Â About 3320 miles from home. And about 70 miles from the main city. I drove freely along the Pacific coast line; warm wind flowing through my long brown hair, tangling itself on the way out. Eventually after a while, you are going to run out of fuel. Figuratively and literally LOL.Â Fuel light beeping away and flashing annoyingly alerts us its time to refill the tank. But there are no local stores around, from what it seems to my naked eye. Our driver then pulls over into what seems like a local’s driveway with a small hut in front.
The woman and child come running out to greet us and I soon realize this is a family owned, local gas station. Around 5 big recycled water bottles filled with a pink solution (gas) are lined up to the left on a shelf. If you’re feeling astonished that gasoline is pink, I was as well! I’m not sure if gasoline is pink everywhere around the world but it definitely was here in Nicaragua. Driving a small SUV on an empty tank, I gave the woman $60 American. Yep gas isn’t really cheaper over here, especially in small yet exquisite beach towns away from the main city Managua.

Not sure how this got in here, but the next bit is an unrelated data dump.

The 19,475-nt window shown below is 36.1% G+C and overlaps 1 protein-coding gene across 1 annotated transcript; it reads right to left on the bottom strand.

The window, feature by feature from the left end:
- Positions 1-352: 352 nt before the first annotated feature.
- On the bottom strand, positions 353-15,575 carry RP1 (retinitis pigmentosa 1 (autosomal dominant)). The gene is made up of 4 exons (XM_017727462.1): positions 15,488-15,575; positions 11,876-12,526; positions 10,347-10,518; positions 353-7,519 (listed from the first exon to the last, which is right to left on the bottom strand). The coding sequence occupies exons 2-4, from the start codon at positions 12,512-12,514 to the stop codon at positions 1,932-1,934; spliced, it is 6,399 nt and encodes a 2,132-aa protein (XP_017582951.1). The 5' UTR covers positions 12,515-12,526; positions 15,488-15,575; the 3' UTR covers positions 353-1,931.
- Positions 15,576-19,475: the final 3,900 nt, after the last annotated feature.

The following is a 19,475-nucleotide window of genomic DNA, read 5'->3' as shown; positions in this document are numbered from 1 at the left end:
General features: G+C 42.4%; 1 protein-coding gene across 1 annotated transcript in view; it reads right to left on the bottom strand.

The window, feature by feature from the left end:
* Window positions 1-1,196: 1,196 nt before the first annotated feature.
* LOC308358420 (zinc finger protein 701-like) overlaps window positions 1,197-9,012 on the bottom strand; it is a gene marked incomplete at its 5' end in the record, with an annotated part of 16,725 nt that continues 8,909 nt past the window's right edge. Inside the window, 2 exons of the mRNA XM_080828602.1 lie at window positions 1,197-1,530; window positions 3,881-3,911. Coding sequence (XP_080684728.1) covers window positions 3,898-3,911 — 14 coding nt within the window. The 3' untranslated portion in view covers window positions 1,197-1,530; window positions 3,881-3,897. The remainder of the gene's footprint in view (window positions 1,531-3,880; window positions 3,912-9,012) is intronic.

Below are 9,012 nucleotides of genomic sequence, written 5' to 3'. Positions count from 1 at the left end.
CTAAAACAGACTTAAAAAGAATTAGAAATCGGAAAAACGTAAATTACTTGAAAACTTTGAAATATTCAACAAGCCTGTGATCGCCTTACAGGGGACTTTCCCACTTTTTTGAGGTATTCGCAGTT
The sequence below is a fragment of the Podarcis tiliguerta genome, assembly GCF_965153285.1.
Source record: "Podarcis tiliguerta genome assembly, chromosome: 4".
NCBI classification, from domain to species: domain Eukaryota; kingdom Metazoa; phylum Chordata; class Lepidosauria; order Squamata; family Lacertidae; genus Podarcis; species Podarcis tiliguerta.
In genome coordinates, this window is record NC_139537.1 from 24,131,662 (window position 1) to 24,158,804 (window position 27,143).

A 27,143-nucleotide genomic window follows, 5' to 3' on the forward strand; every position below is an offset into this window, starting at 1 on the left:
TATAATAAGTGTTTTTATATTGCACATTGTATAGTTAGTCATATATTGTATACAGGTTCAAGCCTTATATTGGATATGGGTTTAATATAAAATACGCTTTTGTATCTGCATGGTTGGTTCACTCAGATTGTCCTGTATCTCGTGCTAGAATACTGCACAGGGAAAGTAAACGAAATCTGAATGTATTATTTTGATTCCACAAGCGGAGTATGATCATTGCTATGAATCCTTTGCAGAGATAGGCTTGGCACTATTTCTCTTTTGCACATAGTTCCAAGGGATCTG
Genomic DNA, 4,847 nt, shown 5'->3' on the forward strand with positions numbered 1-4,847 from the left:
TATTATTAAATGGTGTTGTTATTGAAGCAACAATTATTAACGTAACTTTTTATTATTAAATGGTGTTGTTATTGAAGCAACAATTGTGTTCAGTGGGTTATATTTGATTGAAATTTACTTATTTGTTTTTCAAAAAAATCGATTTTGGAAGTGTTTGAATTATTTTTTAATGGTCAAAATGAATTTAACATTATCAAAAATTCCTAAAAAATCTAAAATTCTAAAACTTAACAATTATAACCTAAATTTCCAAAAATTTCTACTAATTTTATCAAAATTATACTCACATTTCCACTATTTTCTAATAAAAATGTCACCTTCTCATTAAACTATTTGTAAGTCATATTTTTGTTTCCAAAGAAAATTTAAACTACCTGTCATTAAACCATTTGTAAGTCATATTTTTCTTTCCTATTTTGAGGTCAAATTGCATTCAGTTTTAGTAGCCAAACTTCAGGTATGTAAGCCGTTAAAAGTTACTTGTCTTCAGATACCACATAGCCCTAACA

Â Not sure how much technique is needed here, but the concept is really simple. They have a big empty Fanta bottle which is cut half way in the middle and you enter that one into the neck of the tank and put the gasoline bottle in behind it and let it fill. After that they handed me a new one to switch out. This vehicle took about 5 whole giant bottles. If you notice through the trees you’ll see the big blue pangas that I talked about in my last post. This is when I discovered El Astillero right across the street.
Thanks for reading! These photos are raw and very real. I hope you enjoyed an insight of what a gas station in a third world country could be like.